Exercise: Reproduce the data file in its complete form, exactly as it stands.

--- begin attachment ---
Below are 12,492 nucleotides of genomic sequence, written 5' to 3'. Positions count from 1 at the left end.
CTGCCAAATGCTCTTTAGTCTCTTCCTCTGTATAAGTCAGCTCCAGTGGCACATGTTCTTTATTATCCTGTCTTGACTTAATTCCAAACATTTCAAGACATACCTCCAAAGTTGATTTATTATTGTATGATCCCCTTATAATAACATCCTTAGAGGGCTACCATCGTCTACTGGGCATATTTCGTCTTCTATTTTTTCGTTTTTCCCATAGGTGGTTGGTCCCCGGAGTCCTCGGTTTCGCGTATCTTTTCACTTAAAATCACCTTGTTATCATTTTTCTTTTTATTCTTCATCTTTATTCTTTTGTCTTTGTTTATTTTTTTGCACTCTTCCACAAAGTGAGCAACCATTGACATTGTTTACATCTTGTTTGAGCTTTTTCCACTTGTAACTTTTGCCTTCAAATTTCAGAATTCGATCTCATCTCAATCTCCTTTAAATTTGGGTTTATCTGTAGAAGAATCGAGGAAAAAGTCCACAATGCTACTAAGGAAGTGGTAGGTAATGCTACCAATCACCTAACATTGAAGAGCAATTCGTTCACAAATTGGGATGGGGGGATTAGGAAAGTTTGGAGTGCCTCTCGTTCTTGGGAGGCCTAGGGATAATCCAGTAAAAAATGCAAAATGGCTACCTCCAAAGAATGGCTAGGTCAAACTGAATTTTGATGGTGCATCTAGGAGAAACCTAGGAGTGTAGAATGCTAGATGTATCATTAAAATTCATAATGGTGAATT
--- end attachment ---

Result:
Below are 12,492 nucleotides of genomic sequence, written 5' to 3'. Positions count from 1 at the left end.
CTGCCAAATGCTCTTTAGTCTCTTCCTCTGTATAAGTCAGCTCCAGTGGCACATGTTCTTTATTATCCTGTCTTGACTTAATTCCAAACATTTCAAGACATACCTCCAAAGTTGATTTATTATTGTATGATCCCCTTATAATAACATCCTTAGAGGGCTACCATCGTCTACTGGGCATATTTCGTCTTCTATTTTTTCGTTTTTCCCATAGGTGGTTGGTCCCCGGAGTCCTCGGTTTCGCGTATCTTTTCACTTAAAATCACCTTGTTATCATTTTTCTTTTTATTCTTCATCTTTATTCTTTTGTCTTTGTTTATTTTTTTGCACTCTTCCACAAAGTGAGCAACCATTGACATTGTTTACATCTTGTTTGAGCTTTTTCCACTTGTAACTTTTGCCTTCAAATTTCAGAATTCGATCTCATCTCAATCTCCTTTAAATTTGGGTTTATCTGTAGAAGAATCGAGGAAAAAGTCCACAATGCTACTAAGGAAGTGGTAGGTAATGCTACCAATCACCTAACATTGAAGAGCAATTCGTTCACAAATTGGGATGGGGGGATTAGGAAAGTTTGGAGTGCCTCTCGTTCTTGGGAGGCCTAGGGATAATCCAGTAAAAAATGCAAAATGGCTACCTCCAAAGAATGGCTAGGTCAAACTGAATTTTGATGGTGCATCTAGGAGAAACCTAGGAGTGTAGAATGCTAGATGTATCATTAAAATTCATAATGGTGAATT